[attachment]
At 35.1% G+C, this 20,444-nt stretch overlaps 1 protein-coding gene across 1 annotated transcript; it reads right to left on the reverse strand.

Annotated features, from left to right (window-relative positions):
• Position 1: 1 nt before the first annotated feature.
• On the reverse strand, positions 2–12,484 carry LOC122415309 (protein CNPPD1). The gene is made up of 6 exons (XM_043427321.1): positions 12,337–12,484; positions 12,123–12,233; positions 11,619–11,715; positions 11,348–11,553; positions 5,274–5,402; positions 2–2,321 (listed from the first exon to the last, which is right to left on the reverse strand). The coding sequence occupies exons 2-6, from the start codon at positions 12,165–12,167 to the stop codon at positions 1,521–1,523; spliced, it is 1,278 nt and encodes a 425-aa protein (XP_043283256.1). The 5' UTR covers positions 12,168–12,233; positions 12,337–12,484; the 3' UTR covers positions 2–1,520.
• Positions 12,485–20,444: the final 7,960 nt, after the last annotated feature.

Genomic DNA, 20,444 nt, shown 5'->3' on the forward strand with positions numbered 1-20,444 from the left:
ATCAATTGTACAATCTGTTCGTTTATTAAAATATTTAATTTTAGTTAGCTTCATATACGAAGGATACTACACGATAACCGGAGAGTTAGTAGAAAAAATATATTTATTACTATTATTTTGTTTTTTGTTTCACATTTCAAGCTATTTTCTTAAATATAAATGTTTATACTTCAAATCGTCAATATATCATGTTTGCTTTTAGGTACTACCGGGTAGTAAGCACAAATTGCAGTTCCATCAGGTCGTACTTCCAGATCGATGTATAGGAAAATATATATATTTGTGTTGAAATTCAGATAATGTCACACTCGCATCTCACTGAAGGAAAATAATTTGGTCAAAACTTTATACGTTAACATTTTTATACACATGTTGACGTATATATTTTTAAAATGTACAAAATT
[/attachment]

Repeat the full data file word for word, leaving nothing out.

At 35.1% G+C, this 20,444-nt stretch overlaps 1 protein-coding gene across 1 annotated transcript; it reads right to left on the reverse strand.

Annotated features, from left to right (window-relative positions):
• Position 1: 1 nt before the first annotated feature.
• On the reverse strand, positions 2–12,484 carry LOC122415309 (protein CNPPD1). The gene is made up of 6 exons (XM_043427321.1): positions 12,337–12,484; positions 12,123–12,233; positions 11,619–11,715; positions 11,348–11,553; positions 5,274–5,402; positions 2–2,321 (listed from the first exon to the last, which is right to left on the reverse strand). The coding sequence occupies exons 2-6, from the start codon at positions 12,165–12,167 to the stop codon at positions 1,521–1,523; spliced, it is 1,278 nt and encodes a 425-aa protein (XP_043283256.1). The 5' UTR covers positions 12,168–12,233; positions 12,337–12,484; the 3' UTR covers positions 2–1,520.
• Positions 12,485–20,444: the final 7,960 nt, after the last annotated feature.

Genomic DNA, 20,444 nt, shown 5'->3' on the forward strand with positions numbered 1-20,444 from the left:
ATCAATTGTACAATCTGTTCGTTTATTAAAATATTTAATTTTAGTTAGCTTCATATACGAAGGATACTACACGATAACCGGAGAGTTAGTAGAAAAAATATATTTATTACTATTATTTTGTTTTTTGTTTCACATTTCAAGCTATTTTCTTAAATATAAATGTTTATACTTCAAATCGTCAATATATCATGTTTGCTTTTAGGTACTACCGGGTAGTAAGCACAAATTGCAGTTCCATCAGGTCGTACTTCCAGATCGATGTATAGGAAAATATATATATTTGTGTTGAAATTCAGATAATGTCACACTCGCATCTCACTGAAGGAAAATAATTTGGTCAAAACTTTATACGTTAACATTTTTATACACATGTTGACGTATATATTTTTAAAATGTACAAAATT